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|27th October 2010, 06:44 PM||#1|
New DIY Project for measuring noise : 10Hz..100kHz LNA // 1MHz RMS-DC converter
As some DIYers have already seen, i love to build measurements tools.
I have build some times ago a very useful tool, based on the AN83 and AN61 from a Linear Technology.
It's a wideband DC..10MHz RMS to DC converter (AN61) and a very low noise, high-gain, 10Hz-100kHz filtered amplifier(AN83).
This two tools together (or not) are intended to be used for electronics noise maesurements.
I had build it to compare noise produced by differents voltage regulators.
For a this use, the two functions are connected one behind the other, and a DC voltmeter is connected at the output of RMS/DC converter to
display directly the noise level measurement at input of the LNA.
This two function are indépendant but located on the same enclosure.
These tools works fine.So the RMS/DC converter described in the AN61 use an obsolete part, the LT1088.
This part is hard to find, and if you find one you risk to get it at very high cost !
Another issue with this part is it's unabality to doing measurements when signal level is too low.
So, it's practical measurement range is limited to about 10 to 100% of full scale.
On the other hand, the major advantage of this circuit is to allowing measurement at frequency up to 50MHz,
with signal with crest factor very high without degrading the precision.
You can see what does look this first version below.It's a self made PCB.
Some weeks ago i had decided to make a new version of this tool.
I want to replace the LT1088 with a modern solution and an easy to find part, to make it more buildable.
Then i think it would be an interesting projects to many DIYers...Isn't it ?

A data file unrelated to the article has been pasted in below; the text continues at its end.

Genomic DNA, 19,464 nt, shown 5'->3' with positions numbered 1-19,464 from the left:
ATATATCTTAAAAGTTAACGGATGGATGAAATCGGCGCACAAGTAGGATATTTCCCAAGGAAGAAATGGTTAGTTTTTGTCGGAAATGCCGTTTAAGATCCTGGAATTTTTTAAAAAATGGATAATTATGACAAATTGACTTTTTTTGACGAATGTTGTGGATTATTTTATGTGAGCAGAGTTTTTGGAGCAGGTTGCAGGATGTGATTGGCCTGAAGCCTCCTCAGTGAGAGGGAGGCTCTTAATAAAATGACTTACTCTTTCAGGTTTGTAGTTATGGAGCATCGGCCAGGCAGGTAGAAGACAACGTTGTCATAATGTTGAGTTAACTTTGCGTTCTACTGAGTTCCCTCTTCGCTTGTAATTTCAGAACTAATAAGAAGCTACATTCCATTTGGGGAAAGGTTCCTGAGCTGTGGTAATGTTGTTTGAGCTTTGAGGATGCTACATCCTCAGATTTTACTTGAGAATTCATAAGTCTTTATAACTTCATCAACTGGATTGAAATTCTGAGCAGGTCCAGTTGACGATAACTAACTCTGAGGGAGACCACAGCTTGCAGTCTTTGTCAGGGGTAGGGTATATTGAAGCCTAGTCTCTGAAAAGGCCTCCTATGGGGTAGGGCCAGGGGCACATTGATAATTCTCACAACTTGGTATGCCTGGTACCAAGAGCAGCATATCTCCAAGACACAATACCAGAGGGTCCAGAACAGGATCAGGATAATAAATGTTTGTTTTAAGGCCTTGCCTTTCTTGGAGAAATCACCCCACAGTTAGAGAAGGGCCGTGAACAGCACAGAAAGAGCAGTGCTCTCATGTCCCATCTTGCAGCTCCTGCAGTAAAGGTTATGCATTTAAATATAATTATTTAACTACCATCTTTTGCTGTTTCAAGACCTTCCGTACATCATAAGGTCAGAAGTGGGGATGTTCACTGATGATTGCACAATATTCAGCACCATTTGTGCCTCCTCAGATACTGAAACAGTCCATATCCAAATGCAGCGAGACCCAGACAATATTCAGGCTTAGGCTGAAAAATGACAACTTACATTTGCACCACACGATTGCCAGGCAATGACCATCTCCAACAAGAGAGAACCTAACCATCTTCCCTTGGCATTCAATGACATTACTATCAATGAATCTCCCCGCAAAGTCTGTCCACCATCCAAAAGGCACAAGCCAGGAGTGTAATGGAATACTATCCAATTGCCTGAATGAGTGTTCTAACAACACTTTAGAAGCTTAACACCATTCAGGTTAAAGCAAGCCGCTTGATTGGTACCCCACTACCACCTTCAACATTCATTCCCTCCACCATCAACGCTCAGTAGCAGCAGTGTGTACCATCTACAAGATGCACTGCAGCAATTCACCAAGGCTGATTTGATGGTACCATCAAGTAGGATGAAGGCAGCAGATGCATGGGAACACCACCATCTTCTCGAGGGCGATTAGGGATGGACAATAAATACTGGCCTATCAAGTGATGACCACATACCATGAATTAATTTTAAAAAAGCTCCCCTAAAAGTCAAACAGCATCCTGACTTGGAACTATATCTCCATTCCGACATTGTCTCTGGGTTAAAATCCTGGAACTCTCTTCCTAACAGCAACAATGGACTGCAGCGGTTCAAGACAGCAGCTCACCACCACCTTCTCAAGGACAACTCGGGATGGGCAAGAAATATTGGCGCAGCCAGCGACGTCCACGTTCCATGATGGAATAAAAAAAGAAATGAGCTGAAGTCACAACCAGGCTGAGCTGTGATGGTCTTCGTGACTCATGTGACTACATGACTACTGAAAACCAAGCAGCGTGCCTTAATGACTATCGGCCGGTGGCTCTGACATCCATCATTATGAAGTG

Not many solutions exist to doing RMS-DC conversion, above at reasonable cost.
I eliminate the very known log-antilog converter (like AD736) because they are cosly, doesn't have
wide bandwidth, have big error with crest factor increase.
Nowadays, a good solution is to use a new IC from Linear Tech, the LTC1968 (again they !)
This relatively new IC use an innovative way to do RMS-DC convertion.
It allow very good bandwidth of up to 1MHz, very good precision of less than 1% and low cost.
The measurement precision stay very good with low signal level and medium crest factor.
The LTC1968 is also very easy to do work, only few parts are need to be fully fonctionnal.
The only issue is that it only exist in a very tiny SMD package (MSOP8), to require a good soldering tip.
So, unfortunatly for humans eyes it's quite often the case with modern electronics parts....
The main specifications i would ask for each functions of the new measurement tool are :
* Powered by batteries (+/-6Vdc) or symetric DC supply +/-6V to +/-12V.
* Housed in low cost aluminium case Hammond 1455L1601.
* Standard Europe 100x160mm 2 layers PCB.
* No exotic parts.
1/ Low Noise Amplifier (LNA):
* High gain of 80dB (x 10 000)
* 10Hz..100kHz build-in -3dB pass-band filter.
* Equivalent input noise of about 500nVrms.
* BNC input and output.
* Overload detection.
1/ RMS to DC converter:
* DC to 1MHz measurement bandwidth
* High input impedance 1MOhms/10pF
* Ooscilloscope probe use for x10/x100 attenuation,
allowing extending measurement range.
* 1v/100mV or 1V/V sensitivity output.
* BNC output and output.
* Overload detection.
* AC or DC coupling input.
You can see below the functionnal synoptic of the new projects ERMSDCV2 with above features :
The LNA doesn't change in the V2, just an overload detection is added, and the possibility to use SMD or DIP parts(dual-pattern).
You can see below the resulting frequency response of the LNA, and it's own output spectrum with shorted input.
(It's not simulation results, but real measurements !)
As you see, the measured output noise level of the LNA is about 5mVrms (-47dBV), so it's about 450nVrms reffered to the input (-127dBV)!